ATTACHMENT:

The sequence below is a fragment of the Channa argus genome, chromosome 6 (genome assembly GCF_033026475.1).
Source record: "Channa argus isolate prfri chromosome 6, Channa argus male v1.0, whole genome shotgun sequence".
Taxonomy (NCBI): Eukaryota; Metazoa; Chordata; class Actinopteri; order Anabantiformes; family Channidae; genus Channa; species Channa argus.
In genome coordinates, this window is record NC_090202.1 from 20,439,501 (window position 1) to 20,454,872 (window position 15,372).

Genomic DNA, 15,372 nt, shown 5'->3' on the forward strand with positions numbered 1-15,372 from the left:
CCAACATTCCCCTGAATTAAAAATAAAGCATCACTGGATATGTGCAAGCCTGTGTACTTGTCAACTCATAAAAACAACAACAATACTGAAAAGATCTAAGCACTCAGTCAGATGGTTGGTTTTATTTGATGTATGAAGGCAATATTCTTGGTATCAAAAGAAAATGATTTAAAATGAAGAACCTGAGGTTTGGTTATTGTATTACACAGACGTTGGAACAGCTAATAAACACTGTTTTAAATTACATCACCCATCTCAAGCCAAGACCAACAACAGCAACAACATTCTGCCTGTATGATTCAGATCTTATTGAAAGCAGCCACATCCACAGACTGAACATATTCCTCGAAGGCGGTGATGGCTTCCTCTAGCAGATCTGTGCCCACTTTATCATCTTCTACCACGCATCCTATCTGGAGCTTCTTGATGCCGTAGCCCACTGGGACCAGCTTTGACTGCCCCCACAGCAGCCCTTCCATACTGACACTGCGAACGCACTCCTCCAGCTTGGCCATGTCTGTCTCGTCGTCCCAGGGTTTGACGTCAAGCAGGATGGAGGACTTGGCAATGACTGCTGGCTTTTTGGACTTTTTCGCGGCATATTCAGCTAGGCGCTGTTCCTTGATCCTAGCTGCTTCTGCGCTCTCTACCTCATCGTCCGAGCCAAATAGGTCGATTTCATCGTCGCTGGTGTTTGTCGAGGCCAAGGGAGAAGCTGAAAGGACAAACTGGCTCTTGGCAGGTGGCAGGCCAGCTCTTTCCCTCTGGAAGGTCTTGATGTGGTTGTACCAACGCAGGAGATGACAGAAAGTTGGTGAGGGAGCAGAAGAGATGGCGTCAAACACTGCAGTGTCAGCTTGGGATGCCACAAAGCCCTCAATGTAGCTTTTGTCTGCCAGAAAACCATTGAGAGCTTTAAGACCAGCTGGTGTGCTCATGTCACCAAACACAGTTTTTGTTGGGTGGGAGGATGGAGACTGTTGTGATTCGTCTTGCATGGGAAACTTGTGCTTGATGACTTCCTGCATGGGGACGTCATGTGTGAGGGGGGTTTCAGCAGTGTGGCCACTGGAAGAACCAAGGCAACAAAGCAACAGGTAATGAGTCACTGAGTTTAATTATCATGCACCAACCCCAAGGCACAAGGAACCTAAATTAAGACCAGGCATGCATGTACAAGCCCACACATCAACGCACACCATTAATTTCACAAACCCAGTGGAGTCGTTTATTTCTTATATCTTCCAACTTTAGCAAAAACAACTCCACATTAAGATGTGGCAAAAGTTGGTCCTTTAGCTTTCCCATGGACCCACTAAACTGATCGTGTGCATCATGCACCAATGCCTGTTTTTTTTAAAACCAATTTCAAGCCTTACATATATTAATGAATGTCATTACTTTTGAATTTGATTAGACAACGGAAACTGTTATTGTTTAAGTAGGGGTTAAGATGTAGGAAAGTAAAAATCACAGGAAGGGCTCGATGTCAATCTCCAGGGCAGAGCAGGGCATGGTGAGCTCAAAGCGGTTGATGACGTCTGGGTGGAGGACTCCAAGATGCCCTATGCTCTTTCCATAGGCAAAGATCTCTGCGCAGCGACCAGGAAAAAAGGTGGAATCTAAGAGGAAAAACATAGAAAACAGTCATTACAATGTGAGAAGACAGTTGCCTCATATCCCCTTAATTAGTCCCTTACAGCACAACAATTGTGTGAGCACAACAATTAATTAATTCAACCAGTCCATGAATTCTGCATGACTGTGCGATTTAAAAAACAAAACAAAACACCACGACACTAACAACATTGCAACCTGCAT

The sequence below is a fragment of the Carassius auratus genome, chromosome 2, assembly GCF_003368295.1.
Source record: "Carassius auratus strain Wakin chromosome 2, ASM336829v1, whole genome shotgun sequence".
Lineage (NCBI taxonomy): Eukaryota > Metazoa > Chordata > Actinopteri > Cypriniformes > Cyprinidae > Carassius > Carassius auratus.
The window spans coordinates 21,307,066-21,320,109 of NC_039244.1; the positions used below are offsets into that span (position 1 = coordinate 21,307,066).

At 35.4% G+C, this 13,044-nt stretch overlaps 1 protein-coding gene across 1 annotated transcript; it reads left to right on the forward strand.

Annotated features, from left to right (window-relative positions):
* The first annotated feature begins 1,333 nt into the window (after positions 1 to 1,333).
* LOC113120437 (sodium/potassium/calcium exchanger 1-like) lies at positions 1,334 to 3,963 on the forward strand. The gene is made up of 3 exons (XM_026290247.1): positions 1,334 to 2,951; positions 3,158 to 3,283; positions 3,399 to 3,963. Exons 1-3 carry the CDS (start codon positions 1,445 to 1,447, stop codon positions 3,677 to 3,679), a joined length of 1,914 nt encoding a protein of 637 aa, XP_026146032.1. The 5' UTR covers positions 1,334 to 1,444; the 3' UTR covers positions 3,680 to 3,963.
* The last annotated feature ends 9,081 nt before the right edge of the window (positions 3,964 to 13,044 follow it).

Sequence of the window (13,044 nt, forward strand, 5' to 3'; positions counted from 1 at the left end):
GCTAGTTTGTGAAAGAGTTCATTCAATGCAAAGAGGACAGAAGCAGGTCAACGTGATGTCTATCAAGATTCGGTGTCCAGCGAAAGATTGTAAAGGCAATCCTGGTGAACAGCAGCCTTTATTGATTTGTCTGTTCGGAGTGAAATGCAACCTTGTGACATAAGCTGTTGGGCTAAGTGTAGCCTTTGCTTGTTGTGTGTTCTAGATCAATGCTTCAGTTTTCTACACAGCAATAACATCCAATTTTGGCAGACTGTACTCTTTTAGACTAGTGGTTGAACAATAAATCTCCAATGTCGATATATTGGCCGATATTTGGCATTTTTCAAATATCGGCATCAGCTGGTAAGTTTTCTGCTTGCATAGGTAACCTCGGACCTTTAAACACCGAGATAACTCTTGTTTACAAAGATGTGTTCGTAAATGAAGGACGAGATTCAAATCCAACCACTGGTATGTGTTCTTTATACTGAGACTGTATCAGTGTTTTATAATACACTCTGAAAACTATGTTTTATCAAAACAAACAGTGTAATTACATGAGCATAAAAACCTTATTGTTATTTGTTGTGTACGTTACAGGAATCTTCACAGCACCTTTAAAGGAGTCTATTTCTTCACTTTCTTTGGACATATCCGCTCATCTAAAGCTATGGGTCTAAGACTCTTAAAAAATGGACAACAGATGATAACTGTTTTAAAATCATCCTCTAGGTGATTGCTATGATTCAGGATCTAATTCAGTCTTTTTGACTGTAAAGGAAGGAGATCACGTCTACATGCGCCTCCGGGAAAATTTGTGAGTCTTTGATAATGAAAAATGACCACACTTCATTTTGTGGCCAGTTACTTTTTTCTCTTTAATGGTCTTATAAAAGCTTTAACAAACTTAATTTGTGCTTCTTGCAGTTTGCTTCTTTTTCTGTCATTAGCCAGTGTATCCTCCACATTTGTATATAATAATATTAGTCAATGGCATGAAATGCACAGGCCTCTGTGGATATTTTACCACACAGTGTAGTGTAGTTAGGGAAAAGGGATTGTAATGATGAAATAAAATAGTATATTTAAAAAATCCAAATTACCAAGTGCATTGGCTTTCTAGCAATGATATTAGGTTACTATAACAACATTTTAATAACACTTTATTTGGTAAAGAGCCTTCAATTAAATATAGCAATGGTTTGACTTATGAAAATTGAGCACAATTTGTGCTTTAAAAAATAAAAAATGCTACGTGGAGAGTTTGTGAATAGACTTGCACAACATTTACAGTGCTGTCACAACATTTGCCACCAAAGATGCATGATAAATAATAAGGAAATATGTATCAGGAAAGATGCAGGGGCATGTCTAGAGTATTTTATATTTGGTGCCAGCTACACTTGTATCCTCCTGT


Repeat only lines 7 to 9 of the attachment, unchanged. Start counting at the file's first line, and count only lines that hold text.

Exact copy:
The sequence below is a fragment of the Carassius auratus genome, chromosome 2, assembly GCF_003368295.1.
Source record: "Carassius auratus strain Wakin chromosome 2, ASM336829v1, whole genome shotgun sequence".
Lineage (NCBI taxonomy): Eukaryota > Metazoa > Chordata > Actinopteri > Cypriniformes > Cyprinidae > Carassius > Carassius auratus.